Examination of Witness (Questions 580
TUESDAY 6 FEBRUARY 2001
580. Right. Then I only have one other questionbecause
colleagues will want to come inunless you have got anything
to add on that?
(Mr Zaiwalla) No, sir. May I only add, sir, that in
the context in which my commitment was made and I was required
to pay, I had made the payment not to Mr Vaz or his representative,
but to the charity, to people whom I understood to be the representatives
of the charity.
581. And they looked responsible people?
(Mr Zaiwalla) They did not look like people from the
street. I mean, they were I had no reason to suspect them.
582. But you did not know them?
(Mr Zaiwalla) No. They were not people whom I knew
583. The only other question I want to ask is
about the honours recommendation. Did Mr Vaz ever suggest to you
that he might recommend you for an honour?
(Mr Zaiwalla) Never.
584. Never at any time?
(Mr Zaiwalla) Never at all. It is a complete and utter
585. You did not ask him for anything?
(Mr Zaiwalla) No, I did not ask him for anything.
The newspaper journalist tried to trick me into saying that, and
I have always denied that, sir. I would like to say this, sir,
that I have been in Chancery Lane for the last 20 years, and I
would not have survived indeed with the system if I had done anything
which was untoward or wrong. There is one rule which I follow,
which is do everything within the system with probity and never
cross the system. My father was one of the first ever Indians
to qualify as an English solicitor in 1925 and he practised here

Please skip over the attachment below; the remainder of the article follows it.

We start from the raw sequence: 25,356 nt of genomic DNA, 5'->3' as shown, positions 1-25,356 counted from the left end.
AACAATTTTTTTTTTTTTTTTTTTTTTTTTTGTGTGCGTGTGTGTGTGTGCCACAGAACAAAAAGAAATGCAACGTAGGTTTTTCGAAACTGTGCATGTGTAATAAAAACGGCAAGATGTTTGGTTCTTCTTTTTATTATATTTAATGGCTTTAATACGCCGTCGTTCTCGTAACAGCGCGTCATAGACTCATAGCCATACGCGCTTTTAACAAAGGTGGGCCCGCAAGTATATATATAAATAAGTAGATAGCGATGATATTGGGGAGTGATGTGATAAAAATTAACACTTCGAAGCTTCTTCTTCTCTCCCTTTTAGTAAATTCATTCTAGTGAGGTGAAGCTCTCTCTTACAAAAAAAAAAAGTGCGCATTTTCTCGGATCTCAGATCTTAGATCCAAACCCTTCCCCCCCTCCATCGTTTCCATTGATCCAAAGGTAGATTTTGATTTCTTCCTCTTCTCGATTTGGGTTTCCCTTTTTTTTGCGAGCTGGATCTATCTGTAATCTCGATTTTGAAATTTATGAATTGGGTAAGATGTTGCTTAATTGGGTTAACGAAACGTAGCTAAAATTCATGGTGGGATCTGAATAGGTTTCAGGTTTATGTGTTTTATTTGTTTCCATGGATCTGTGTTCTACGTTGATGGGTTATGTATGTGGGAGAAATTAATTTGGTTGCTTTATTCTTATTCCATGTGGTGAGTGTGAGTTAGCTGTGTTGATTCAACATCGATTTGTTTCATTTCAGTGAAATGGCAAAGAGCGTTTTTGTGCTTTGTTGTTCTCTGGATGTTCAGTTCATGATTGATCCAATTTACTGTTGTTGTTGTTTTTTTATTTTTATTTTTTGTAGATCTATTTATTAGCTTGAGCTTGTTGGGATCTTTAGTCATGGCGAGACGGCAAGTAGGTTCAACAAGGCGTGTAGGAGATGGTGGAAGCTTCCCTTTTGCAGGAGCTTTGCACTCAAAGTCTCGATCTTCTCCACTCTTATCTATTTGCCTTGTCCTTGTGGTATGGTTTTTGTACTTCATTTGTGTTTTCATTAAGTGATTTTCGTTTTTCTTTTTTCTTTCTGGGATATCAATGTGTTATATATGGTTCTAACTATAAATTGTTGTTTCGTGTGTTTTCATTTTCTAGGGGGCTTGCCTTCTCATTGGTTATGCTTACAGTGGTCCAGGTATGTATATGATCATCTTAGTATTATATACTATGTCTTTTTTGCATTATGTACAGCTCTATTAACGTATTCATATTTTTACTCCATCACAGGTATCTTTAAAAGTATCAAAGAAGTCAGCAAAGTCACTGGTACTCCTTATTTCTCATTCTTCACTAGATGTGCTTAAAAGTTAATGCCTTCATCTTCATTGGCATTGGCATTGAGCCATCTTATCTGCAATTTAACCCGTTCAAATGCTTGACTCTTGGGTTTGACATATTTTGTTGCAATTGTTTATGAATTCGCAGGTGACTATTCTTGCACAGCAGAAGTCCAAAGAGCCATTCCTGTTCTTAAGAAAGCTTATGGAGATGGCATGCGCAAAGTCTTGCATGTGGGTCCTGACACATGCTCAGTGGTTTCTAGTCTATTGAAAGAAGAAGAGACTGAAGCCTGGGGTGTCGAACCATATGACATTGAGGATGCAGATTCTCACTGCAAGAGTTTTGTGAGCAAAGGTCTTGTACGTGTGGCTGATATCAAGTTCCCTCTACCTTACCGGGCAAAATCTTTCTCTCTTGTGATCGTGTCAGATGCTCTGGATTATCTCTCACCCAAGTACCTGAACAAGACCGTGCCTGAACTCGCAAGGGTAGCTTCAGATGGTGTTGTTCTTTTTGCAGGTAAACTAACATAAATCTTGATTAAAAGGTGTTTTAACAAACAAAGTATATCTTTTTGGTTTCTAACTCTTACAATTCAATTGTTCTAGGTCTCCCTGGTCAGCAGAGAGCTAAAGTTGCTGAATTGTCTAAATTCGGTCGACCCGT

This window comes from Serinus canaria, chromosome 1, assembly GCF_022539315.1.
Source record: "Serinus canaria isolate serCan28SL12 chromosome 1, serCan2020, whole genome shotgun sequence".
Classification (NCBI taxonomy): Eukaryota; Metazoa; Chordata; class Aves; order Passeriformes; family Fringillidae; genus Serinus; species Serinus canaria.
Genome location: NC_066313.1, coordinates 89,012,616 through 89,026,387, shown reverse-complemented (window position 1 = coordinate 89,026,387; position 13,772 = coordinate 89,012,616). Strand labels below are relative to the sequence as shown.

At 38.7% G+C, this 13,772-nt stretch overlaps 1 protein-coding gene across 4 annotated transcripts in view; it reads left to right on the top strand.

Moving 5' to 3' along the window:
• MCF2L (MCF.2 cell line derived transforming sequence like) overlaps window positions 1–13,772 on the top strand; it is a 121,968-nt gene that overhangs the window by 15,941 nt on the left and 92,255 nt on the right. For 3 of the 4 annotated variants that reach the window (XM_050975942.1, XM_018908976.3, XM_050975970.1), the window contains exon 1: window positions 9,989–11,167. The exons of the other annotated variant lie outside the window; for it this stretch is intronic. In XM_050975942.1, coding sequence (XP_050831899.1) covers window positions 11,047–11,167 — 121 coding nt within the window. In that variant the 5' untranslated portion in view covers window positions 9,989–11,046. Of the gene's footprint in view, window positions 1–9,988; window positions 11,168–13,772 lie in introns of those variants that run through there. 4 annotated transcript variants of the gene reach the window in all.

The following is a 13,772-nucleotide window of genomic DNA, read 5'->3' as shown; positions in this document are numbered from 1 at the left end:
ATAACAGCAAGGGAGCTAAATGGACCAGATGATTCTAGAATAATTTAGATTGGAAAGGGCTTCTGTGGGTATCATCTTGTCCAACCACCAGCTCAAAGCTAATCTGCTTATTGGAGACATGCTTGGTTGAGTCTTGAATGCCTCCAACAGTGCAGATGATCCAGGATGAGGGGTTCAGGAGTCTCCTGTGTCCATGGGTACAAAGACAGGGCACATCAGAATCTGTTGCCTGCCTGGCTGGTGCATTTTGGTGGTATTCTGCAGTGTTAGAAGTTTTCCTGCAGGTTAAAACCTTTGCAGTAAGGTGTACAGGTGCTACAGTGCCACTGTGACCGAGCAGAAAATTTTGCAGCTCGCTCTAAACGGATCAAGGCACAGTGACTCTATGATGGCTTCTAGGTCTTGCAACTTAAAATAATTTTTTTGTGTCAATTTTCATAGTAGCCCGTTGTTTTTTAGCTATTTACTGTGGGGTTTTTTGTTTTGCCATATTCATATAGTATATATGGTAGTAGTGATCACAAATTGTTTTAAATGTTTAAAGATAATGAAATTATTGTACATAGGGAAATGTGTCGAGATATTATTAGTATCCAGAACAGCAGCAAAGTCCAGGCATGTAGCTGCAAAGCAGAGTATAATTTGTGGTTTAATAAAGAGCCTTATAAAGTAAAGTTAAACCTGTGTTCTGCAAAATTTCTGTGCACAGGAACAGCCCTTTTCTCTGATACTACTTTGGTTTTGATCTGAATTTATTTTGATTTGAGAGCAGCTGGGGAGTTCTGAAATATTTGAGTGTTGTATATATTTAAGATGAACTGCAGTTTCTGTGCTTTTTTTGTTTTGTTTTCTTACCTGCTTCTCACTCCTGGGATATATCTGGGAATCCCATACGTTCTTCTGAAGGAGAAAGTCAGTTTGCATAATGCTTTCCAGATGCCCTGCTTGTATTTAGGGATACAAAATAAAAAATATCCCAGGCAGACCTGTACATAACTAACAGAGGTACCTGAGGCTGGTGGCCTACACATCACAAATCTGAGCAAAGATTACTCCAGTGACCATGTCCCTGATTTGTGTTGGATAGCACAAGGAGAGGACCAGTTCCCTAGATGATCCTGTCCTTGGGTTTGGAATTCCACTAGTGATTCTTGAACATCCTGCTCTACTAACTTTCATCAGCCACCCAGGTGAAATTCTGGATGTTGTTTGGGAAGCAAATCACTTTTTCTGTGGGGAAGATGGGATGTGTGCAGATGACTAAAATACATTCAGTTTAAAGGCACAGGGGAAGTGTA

for a year from 1925 to 1926, and that is one rule which I have
always insisted on always.
Chairman: Thank you.
586. Mr Zaiwalla, could you possibly have made
a mistake in your memory, in that the monies were for the office
account of Mr Vaz?
(Mr Zaiwalla) No. No.
587. You are absolutely sure?
(Mr Zaiwalla) Absolutely sure.
588. Is it possible that you told Mr Brown that
it was for an office account?
(Mr Zaiwalla) Mr Brown would not have known anything
whatsoever, because Mr Brown was only a bookkeeper and he would
have known nothing whatsoever.
589. Would there be any reason why Mr Brown
might remember it in that way, possibly?
(Mr Zaiwalla) The only possible reason is that Mr
Milne has something on him. That is the other unfortunate thing.
I have been a victim. In the course of running my practice I have
twice been a victim of frauds. Mr Brown was jailed for 4½
years. He admitted, in very odd circumstances, to Mr Milne that
he had stolen £44,000. Subsequently Mr Milne told me that
he had stolen over £750,000. Mr Milne is a personif
I may share this with you, because now I knowwho keeps
things on people, and I have a feeling that Mr Milne probably
has something on Brown.
590. What do you mean by "something on"?
(Mr Zaiwalla) My own feeling isand I say this
with cautionthat Mr Brown probably stole from my office
over £700,000, but he admitted his theft in very strange
circumstances to Mr Milne the day I was away in Paris. I am a
member of the International Court of Arbitration. The day I was
in Paris Mr Milne discovered that he had stolen money and got
a statement from him, before the police were called, in which
he admitted theft totalling £44,000. I suspect that Mr Milne
had done a deal with Mr Brown. We must not forget, sir, if I may
say so, that it is now in public knowledge that Mr Milne in 1992